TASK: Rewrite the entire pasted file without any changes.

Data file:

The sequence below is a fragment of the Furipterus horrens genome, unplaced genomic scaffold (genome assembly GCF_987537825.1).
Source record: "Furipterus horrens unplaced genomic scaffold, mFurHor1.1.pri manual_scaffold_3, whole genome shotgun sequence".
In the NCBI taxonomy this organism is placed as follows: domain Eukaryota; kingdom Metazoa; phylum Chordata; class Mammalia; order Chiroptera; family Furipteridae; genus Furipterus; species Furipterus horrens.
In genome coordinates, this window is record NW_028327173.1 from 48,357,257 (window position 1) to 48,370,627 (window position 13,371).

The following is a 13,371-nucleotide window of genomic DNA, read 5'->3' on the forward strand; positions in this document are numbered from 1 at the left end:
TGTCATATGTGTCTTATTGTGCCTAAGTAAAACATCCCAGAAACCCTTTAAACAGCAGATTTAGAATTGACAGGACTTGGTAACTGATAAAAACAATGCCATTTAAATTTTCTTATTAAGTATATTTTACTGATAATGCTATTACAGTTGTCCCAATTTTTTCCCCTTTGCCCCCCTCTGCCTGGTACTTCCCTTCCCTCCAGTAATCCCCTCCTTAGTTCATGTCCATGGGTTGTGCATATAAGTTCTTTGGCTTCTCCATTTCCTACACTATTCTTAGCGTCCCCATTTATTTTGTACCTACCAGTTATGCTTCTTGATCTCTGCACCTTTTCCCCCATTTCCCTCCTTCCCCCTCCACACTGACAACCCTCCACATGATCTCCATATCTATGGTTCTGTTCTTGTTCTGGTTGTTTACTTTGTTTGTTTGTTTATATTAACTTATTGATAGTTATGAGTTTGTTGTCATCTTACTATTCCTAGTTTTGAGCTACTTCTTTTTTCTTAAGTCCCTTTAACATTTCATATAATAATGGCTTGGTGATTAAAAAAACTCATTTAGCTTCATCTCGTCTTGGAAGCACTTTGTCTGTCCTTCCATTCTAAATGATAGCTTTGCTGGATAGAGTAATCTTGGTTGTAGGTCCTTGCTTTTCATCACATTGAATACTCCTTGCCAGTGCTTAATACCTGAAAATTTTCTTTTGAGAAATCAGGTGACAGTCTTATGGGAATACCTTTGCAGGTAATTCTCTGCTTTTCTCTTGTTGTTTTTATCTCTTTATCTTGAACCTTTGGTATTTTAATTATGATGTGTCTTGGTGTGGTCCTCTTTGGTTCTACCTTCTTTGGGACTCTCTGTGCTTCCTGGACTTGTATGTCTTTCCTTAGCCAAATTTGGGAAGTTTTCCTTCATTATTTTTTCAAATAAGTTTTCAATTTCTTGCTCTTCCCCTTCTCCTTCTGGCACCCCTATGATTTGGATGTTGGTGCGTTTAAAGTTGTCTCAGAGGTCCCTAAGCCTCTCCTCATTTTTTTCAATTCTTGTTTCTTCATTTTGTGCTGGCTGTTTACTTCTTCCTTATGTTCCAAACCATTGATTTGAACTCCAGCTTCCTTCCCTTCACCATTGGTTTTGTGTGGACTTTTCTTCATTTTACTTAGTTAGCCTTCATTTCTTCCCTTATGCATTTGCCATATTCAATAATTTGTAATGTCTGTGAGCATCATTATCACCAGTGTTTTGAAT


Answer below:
The sequence below is a fragment of the Furipterus horrens genome, unplaced genomic scaffold (genome assembly GCF_987537825.1).
Source record: "Furipterus horrens unplaced genomic scaffold, mFurHor1.1.pri manual_scaffold_3, whole genome shotgun sequence".
In the NCBI taxonomy this organism is placed as follows: domain Eukaryota; kingdom Metazoa; phylum Chordata; class Mammalia; order Chiroptera; family Furipteridae; genus Furipterus; species Furipterus horrens.
In genome coordinates, this window is record NW_028327173.1 from 48,357,257 (window position 1) to 48,370,627 (window position 13,371).

The following is a 13,371-nucleotide window of genomic DNA, read 5'->3' on the forward strand; positions in this document are numbered from 1 at the left end:
TGTCATATGTGTCTTATTGTGCCTAAGTAAAACATCCCAGAAACCCTTTAAACAGCAGATTTAGAATTGACAGGACTTGGTAACTGATAAAAACAATGCCATTTAAATTTTCTTATTAAGTATATTTTACTGATAATGCTATTACAGTTGTCCCAATTTTTTCCCCTTTGCCCCCCTCTGCCTGGTACTTCCCTTCCCTCCAGTAATCCCCTCCTTAGTTCATGTCCATGGGTTGTGCATATAAGTTCTTTGGCTTCTCCATTTCCTACACTATTCTTAGCGTCCCCATTTATTTTGTACCTACCAGTTATGCTTCTTGATCTCTGCACCTTTTCCCCCATTTCCCTCCTTCCCCCTCCACACTGACAACCCTCCACATGATCTCCATATCTATGGTTCTGTTCTTGTTCTGGTTGTTTACTTTGTTTGTTTGTTTATATTAACTTATTGATAGTTATGAGTTTGTTGTCATCTTACTATTCCTAGTTTTGAGCTACTTCTTTTTTCTTAAGTCCCTTTAACATTTCATATAATAATGGCTTGGTGATTAAAAAAACTCATTTAGCTTCATCTCGTCTTGGAAGCACTTTGTCTGTCCTTCCATTCTAAATGATAGCTTTGCTGGATAGAGTAATCTTGGTTGTAGGTCCTTGCTTTTCATCACATTGAATACTCCTTGCCAGTGCTTAATACCTGAAAATTTTCTTTTGAGAAATCAGGTGACAGTCTTATGGGAATACCTTTGCAGGTAATTCTCTGCTTTTCTCTTGTTGTTTTTATCTCTTTATCTTGAACCTTTGGTATTTTAATTATGATGTGTCTTGGTGTGGTCCTCTTTGGTTCTACCTTCTTTGGGACTCTCTGTGCTTCCTGGACTTGTATGTCTTTCCTTAGCCAAATTTGGGAAGTTTTCCTTCATTATTTTTTCAAATAAGTTTTCAATTTCTTGCTCTTCCCCTTCTCCTTCTGGCACCCCTATGATTTGGATGTTGGTGCGTTTAAAGTTGTCTCAGAGGTCCCTAAGCCTCTCCTCATTTTTTTCAATTCTTGTTTCTTCATTTTGTGCTGGCTGTTTACTTCTTCCTTATGTTCCAAACCATTGATTTGAACTCCAGCTTCCTTCCCTTCACCATTGGTTTTGTGTGGACTTTTCTTCATTTTACTTAGTTAGCCTTCATTTCTTCCCTTATGCATTTGCCATATTCAATAATTTGTAATGTCTGTGAGCATCATTATCACCAGTGTTTTGAAT